1. Move back to get your head just inside line of ball
2. Pivot on back leg
3. Make contact as ball passes over front shoulder
4. Pivot completely around
5. Hit ball behind square on leg side
You sometimes hear of rolling your wrists when you hook, but there is usually insufficient time to complete this manoeuvre. You can try to hook down if the ball has not climbed too high, or you can deliberately attempt to hit it in the air for six. Balance is the key to controlling this stroke. It carries a high degree of risk, but it is also a means of taking the game to the bowler. It is up to you to assess the percentages and decide if they are in your favour at any particular stage of the game.
Whenever you try to hook, you get caught at long leg.
Give up playing the stroke if the percentages of success are not in your favour.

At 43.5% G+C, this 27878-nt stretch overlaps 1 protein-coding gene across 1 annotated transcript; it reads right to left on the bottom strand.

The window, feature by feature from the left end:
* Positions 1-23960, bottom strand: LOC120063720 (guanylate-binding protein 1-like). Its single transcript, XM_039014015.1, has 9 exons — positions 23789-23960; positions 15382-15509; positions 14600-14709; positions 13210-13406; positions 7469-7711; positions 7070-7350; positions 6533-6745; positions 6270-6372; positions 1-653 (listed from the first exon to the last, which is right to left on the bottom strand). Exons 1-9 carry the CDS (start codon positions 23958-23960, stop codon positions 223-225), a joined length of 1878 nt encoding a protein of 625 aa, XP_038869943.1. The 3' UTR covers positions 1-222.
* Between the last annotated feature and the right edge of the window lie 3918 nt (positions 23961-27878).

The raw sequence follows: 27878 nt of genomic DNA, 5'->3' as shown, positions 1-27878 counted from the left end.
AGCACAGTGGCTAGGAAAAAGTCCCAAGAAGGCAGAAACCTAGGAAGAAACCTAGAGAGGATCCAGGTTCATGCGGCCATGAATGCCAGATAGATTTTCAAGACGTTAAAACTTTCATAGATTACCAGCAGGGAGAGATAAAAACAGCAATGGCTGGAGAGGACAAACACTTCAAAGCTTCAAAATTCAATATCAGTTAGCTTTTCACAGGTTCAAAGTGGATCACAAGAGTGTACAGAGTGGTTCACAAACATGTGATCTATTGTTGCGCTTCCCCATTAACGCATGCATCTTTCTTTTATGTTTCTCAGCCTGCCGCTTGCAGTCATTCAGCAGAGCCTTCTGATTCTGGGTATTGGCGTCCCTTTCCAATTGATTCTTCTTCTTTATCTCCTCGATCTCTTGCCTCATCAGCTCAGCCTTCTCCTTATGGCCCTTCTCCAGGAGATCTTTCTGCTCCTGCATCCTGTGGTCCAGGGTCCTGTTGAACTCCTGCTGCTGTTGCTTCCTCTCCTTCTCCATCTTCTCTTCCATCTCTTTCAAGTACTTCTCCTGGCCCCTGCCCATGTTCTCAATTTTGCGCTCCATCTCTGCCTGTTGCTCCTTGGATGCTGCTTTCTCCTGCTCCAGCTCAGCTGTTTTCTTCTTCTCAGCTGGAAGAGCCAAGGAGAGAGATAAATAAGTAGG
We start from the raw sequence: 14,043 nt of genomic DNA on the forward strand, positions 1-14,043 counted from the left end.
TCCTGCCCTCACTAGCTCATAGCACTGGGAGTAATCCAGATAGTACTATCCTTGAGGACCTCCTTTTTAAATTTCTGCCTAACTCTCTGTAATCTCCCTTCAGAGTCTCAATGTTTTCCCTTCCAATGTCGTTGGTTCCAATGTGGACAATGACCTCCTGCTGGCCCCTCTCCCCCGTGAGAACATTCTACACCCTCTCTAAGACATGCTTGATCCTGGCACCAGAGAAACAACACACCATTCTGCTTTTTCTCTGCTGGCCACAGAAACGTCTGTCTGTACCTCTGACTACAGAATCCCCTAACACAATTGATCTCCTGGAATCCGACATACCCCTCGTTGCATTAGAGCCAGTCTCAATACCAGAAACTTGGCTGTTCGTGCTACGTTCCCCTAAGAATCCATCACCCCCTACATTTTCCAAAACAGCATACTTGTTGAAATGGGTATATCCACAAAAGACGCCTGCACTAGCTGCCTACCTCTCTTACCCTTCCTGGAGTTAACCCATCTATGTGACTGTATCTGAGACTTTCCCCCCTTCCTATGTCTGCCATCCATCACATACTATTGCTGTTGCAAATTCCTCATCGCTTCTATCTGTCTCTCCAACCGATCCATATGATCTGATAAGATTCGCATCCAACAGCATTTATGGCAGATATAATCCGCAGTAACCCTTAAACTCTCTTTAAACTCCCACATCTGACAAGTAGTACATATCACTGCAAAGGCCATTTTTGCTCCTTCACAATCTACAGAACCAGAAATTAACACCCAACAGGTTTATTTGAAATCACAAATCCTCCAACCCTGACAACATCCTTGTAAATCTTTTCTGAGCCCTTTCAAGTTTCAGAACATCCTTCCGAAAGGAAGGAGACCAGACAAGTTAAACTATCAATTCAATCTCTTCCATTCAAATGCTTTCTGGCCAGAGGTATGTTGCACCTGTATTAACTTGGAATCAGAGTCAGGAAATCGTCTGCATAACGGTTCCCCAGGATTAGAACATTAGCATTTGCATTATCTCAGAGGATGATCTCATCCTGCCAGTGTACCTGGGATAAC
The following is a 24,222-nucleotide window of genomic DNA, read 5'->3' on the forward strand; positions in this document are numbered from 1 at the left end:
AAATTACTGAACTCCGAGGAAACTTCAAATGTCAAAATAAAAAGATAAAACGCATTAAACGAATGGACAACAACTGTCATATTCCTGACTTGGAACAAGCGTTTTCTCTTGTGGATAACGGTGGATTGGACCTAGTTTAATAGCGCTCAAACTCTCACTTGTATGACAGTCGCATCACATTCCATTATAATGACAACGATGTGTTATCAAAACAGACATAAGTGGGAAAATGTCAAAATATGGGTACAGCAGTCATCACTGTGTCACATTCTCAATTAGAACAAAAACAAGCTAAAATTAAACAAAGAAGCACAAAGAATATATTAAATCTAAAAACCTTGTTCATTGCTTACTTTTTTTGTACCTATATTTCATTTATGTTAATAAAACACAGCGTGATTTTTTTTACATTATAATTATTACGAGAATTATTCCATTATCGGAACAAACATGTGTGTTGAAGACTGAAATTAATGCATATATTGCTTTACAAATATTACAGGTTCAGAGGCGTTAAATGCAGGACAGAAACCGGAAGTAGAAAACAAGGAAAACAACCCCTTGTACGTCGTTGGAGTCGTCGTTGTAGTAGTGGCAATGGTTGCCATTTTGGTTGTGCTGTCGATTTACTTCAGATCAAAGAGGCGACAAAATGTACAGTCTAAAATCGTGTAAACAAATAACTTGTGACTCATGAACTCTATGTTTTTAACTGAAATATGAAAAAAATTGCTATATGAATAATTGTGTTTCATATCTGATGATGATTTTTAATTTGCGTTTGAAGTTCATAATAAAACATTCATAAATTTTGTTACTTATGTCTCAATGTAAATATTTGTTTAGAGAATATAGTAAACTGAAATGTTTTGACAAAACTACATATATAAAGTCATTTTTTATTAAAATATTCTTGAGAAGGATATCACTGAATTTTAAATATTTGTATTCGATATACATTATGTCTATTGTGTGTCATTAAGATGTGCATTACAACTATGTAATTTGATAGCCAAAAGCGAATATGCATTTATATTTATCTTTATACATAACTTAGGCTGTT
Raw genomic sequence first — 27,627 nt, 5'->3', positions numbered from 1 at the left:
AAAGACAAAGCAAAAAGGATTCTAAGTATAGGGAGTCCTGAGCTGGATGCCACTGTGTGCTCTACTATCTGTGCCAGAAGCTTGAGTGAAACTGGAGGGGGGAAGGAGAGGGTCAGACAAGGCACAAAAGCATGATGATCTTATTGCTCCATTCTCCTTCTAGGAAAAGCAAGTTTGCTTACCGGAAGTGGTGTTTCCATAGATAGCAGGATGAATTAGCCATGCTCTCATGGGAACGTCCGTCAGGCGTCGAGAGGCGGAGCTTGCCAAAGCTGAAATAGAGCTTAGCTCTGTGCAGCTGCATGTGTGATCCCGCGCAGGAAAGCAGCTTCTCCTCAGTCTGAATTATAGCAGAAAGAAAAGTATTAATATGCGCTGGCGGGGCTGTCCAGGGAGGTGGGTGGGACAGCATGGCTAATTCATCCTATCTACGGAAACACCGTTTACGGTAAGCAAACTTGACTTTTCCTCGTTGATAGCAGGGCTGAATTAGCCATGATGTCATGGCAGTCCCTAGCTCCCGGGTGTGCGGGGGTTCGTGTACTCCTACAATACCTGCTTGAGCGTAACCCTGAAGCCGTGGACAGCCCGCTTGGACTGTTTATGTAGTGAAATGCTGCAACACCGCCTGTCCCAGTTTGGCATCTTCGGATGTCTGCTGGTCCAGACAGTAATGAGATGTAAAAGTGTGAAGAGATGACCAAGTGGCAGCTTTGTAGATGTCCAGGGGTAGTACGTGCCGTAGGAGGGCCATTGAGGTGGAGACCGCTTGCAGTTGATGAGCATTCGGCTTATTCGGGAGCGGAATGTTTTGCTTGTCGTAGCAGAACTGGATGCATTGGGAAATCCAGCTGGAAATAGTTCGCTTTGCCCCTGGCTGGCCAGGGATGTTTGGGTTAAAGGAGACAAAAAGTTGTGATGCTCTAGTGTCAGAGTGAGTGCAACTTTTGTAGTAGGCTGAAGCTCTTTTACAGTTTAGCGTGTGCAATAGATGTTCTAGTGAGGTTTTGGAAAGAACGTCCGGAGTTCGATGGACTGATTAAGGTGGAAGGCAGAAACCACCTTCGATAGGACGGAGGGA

Play hook shots against an imaginary ball with either a coach or experienced partner watching or in front of a mirror. Shape to hook six balls.
- Ensure you have a good set-up with a high backlift.
- Move your back foot backwards to get your body inside the line of the imaginary ball.
- Pivot round as you play the shot as if you are helping the ball on its way.
- For two imaginary balls, instead of going through the shape of the hook, get out of the way, either ducking down or swaying back.
5 or 6 well-executed hooks or leaves = 5 points
3 or 4 well-executed hooks or leaves = 3 points
1 or 2 well-executed hooks or leaves = 1 point